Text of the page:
From Hawaii to West Virginia, SBCC athletes commit to play

Soccer+players+Brandie+Harris%2C+left%2C+and+Heather+Rivera+sign+their+letters+of+intent+to+California+State+University%2C+San+Bernardino%2C+on+Thursday%2C+Feb.+6%2C+2014%2C+in+Santa+Barbara%2C+Calif.

Matilda Öijer

Soccer players Brandie Harris, left, and Heather Rivera sign their letters of intent to California State University, San Bernardino, on Thursday, Feb. 6, 2014, in Santa Barbara, Calif.

Jameson Swain, Sports Editor

Friends and family crowded into a press box Thursday, Feb. 6, atop a soggy La Playa Stadium to watch eight Vaqueros sign letters of intent to four-year universities.

Athletes sign a letter of intent when they commit to transferring with a scholarship to play their respective sport.

Women’s Soccer

Sophomores Heather Rivera and Brandie Harris both committed to play at Division II California State University, San Bernardino.

Rivera, a psychology major from Santa Maria, was an integral part of the midfield for the Vaqueros who went 13-6-2 overall on the season.

“City College taught me to work hard, and if I do that I can get what I want,” Rivera said.

Harris is a nursing major and Santa Barbara native who attended Dos Pueblos High.   She set the college record for goals in a season with 30 on her way to being named Western State Conference North Player of the Year.

Although the two were talking to Division I schools, they decided CSUSB was the right fit because of the opportunity to play more and the beautiful campus.

“I’ll never play on that field (La Playa Stadium) again,” Harris said.  “I want to be remembered as a leader and a captain here.”

Men’s soccer players Juan Diaz Casallas (left), George Wakefield, Jamie Sporcic and Adam Colton commit to play at the University of Hawaii at Hilo on Thursday, Feb. 6, in Santa Barbara.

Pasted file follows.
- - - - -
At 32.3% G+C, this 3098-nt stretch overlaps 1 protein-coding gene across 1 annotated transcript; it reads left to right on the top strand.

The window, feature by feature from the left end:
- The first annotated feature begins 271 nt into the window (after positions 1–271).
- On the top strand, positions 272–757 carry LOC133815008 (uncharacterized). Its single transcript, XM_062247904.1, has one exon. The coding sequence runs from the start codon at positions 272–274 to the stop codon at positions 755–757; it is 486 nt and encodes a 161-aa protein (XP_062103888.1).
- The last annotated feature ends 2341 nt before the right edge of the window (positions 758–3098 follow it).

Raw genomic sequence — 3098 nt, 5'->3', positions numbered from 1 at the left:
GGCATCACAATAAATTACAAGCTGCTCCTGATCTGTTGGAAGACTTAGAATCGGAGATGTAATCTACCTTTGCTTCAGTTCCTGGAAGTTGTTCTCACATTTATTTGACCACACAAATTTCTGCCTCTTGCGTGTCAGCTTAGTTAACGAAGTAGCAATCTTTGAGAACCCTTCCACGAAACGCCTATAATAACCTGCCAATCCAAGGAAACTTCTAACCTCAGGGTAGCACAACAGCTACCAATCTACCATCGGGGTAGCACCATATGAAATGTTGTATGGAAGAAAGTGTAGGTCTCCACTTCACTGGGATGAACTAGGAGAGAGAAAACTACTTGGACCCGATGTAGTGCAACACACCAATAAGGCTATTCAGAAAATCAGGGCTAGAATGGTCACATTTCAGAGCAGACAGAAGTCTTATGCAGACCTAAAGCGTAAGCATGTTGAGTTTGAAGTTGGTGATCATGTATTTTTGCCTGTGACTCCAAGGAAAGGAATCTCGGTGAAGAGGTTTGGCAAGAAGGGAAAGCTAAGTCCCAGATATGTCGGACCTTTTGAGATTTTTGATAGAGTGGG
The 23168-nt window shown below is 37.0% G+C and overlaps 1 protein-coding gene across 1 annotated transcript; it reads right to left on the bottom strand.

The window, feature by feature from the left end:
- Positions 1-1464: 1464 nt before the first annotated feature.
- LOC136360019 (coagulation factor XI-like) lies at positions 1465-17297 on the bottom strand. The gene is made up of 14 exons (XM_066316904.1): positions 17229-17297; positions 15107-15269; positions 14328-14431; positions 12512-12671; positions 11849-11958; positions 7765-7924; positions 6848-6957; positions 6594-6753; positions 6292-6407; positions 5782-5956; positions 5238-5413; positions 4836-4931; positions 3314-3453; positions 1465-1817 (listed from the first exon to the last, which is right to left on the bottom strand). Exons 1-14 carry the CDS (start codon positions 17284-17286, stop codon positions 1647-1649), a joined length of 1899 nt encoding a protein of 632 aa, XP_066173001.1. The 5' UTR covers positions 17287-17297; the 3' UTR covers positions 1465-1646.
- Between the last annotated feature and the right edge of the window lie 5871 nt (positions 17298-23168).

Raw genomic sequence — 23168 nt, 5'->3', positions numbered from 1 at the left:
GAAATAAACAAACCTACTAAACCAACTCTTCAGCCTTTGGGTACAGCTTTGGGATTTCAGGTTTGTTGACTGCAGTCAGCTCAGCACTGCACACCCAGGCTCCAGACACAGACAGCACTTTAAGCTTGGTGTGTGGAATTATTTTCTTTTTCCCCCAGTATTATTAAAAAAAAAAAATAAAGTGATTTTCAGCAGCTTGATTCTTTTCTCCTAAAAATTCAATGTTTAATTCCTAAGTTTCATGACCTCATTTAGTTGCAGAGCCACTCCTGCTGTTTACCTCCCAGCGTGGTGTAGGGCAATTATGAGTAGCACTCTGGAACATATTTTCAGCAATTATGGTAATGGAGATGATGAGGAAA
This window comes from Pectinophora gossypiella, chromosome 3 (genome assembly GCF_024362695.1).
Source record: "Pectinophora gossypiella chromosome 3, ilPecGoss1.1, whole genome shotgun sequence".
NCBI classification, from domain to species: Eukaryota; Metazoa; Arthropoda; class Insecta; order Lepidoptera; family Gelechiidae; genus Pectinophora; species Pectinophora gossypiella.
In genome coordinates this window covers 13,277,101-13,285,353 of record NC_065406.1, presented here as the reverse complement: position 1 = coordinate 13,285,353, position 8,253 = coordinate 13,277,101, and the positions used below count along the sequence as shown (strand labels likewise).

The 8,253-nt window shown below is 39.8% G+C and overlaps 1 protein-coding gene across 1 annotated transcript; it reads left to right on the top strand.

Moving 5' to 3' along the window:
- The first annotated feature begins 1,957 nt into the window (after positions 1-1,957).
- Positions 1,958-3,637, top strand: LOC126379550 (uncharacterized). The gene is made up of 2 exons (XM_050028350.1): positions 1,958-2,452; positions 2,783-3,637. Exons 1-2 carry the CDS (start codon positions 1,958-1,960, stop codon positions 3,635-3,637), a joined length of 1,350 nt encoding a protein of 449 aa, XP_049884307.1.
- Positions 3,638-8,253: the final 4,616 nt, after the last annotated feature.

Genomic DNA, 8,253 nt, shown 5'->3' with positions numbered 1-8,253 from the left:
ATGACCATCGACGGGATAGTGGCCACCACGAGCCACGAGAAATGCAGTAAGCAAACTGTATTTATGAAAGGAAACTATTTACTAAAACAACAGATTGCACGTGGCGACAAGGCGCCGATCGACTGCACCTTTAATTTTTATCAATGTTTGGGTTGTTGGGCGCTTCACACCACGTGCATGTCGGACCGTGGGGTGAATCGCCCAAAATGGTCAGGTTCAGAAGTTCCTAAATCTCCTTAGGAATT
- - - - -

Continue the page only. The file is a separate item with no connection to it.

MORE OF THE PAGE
Men’s soccer players Juan Diaz Casallas (left), George Wakefield, Jamie Sporcic and Adam Colton commit to play at the University of Hawaii at Hilo on Thursday, Feb. 6, in Santa Barbara. (Photo by: Matilda Öijer)

Men’s Soccer

English-born players George Wakefield, Jamie Sporcic and Adam Colton with Colombian-native Juan Diaz Casallas are leaving City College and heading to Division II University of Hawaii at Hilo. All four committed and will be heading out as a unit to the sunny shores of Hawaii.

“I’ve had a great experience at Santa Barbara City College but I’m ready for a new challenge,” Colton said.  “I just want to go there and replicate what I’ve done here.”

Sporcic, Wakefield and Colton were all named to the WSC first team.  Colton, the team captain, was also named the WSC Player of the Year for the Vaqueros.  The team went 11-7 overall on the season and finished second in conference.

Football 

Tavonte Jackson (left) signs his letter of intent to Idaho State University and Jackson Weed signs with Glenville State College at a press conference on Thursday, Feb. 6, in Santa Barbara.
Tavonte Jackson (left) signs his letter of intent to Idaho State University and Jackson Weed signs with Glenville State College at a press conference on Thursday, Feb. 6, in Santa Barbara. (Photo by: Matilda Öijer)

Defender Tavonte Jackson signed with Idaho State University alongside fellow sophomore and defender Jackson Weed who committed to Glenville State College.  The two wrapped up their careers as Vaqueros with the programs first winning season in more than 10 years.

Jackson, a defensive back from Oxnard, will be heading to another program on the rise at Division I Idaho State University.  He led the American Pacific Conference with five interceptions and 10 pass break-ups en route to being named to second team All-APC.

“City College has played a huge role in getting me to where I want to be,” Jackson said.

Weed, a linebacker from Truckee, Calif., is headed to West Virginia’s Division II Glenville State College to help bolster its defense.

“Coming to Santa Barbara is probably the best decision I’ve ever made,” Weed said.  “The coach staff here is amazing and they inspire you to go further in your football careers.”